Agriculture and Environment: Shrimp | WWF

Agriculture and Environment: Shrimp

Better Management Practices: Reduce Nutrient Loads in Effluents

At harvest, if not long before, water must be released from shrimp ponds.

In the past this has been done when the water quality deteriorates, when there is disease, or to remove the shrimp from the bottom during harvest. This effluent will increase the nutrient load in the local receiving water bodies, and should not be released into natural waterways without treatment.

Importace of treating effluents
If the area has a low evacuation or flushing rate or if there are too many farmers in one area, this can lead to eutrophication which can in turn deplete oxygen to the point that aquatic species are stressed or even killed.

All shrimp producers should be required to have settlement ponds, canals, or biological filters (biofilters) that treat the effluent. In Colombia, shrimp farmers are required to treat the effluent so that the water they release back into the environment is of as good or better quality as that which they brought into their ponds. To date most of these systems are passive and treat the water through settlement or holding ponds, canals, or biofilters.

Each of these captures the nutrient-rich sediments so that they do not foul local waters. Suspended solids can take a week to settle out. Many farms have found that an area equal to 10-25% of the surface area of the ponds is required for settlement.

This is a considerable investment as well as an opportunity cost - land used for settlement ponds cannot be used to grow shrimp. However, land used correctly to produce shrimp can be used indefinitely.

Using biofilters
Eliminating nitrogen and other nutrients requires more active management than removing sediments. Biofilters are only beginning to be used for these purposes. These include both natural and artificially created wetlands and mangrove areas.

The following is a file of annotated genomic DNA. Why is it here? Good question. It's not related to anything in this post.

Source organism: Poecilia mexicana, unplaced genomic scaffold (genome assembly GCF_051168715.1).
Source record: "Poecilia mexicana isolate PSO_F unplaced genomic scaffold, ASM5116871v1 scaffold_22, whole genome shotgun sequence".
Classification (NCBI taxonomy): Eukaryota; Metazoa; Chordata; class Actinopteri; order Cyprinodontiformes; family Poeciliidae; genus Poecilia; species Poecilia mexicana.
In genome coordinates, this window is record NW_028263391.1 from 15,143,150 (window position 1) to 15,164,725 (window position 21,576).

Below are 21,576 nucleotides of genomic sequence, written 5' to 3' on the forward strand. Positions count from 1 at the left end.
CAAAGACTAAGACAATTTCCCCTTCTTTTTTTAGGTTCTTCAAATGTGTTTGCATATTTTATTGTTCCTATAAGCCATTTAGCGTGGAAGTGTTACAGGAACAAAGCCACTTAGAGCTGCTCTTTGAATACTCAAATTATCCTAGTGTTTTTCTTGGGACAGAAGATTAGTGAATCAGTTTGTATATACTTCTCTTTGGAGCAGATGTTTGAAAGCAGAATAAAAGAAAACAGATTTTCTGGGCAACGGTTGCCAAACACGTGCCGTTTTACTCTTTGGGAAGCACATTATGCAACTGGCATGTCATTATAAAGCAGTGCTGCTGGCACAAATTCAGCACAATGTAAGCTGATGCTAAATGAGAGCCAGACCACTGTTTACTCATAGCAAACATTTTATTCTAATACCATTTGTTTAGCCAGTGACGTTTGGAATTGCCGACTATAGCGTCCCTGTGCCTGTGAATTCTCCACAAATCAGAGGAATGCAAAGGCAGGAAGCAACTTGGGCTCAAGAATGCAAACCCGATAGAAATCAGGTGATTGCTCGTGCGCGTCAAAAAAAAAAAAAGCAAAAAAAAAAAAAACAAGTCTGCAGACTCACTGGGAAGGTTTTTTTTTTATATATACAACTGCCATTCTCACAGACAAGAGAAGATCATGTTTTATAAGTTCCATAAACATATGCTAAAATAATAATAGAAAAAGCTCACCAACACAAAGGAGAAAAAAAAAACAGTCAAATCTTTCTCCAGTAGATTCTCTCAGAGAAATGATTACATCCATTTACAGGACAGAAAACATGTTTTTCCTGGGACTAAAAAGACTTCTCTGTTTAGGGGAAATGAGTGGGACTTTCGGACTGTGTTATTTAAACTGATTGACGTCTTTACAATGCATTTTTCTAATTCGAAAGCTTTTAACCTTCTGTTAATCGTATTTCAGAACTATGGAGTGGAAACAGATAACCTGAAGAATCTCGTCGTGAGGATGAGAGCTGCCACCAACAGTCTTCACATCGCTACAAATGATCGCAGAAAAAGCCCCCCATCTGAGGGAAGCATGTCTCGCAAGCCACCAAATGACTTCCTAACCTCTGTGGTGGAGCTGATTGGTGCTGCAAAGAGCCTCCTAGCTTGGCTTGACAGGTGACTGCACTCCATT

Decomposing organic matter
Another form of treatment in settlement ponds or canals to ensure decomposition of organic matter is to add populations of microbes that aid decomposition. While this range of practices is more common perhaps than before, there are no global estimates of the prevalence of different practices.

A number of farmers have found that by settling their water, they can then recirculate it back into other ponds for stocking. This allows them to avoid the downtime required to condition the new water until it begins to produce the feed that small shrimp need to survive. Most of the water released during water exchange and the first three-quarters of the harvest can easily be used for recirculation- provided there is no evidence of disease in the pond in question.

Benefits of recirculating water
Recirculating the water has a number of other advantages in addition to reducing the downtime before restocking. It reduces the total amount of settlement ponds required and the amount of time the water stays in them. It reduces the cost of pumping water from more distant areas.

It reduces the chances of bringing disease into the ponds through contaminated intake water. Finally, it reduces the total amount of water used in the operation, as well as the amount that is released back into the environment. Most of these approaches increase resource use efficiency, reduce environmental impacts, and increase net returns.

Polyculture systems
Finally, the use of polyculture systems, in which multiple species are grown in the same space, is another possibility for reducing overall effluent load in the water. This can either be done in the shrimp ponds themselves (which is difficult in commercial operations attempting to maximise shrimp production) or undertaken sequentially with the effluent so that different species are part of the treatment process.

At this time simultaneous shrimp polyculture systems produce shrimp and fish such as tilapia (an omnivore) or milkfish (an herbivore). Sequential polyculture systems tend to focus on bivalves, seaweed, etc. In some areas, sequential polyculture is similar to crop rotation, as different species (e.g., milkfish, tilapia, red claw, or bloodworms) are produced as alternate crops in the same ponds. This also functions as a form of fallowing.

The same water could be recycled into these ponds. Polyculture is practiced in several countries, but it has become most common in countries that have disease problems. In general, polyculture is still not financially viable for most large-scale, commercial shrimp producers. However, as farmers begin to understand better the costs of disease and pollution, or as they are required by government to improve their performance or pay fines, this situation may change.


Extracts from "World Agriculture & Environment" by Jason Clay - buy the book online from Island Press

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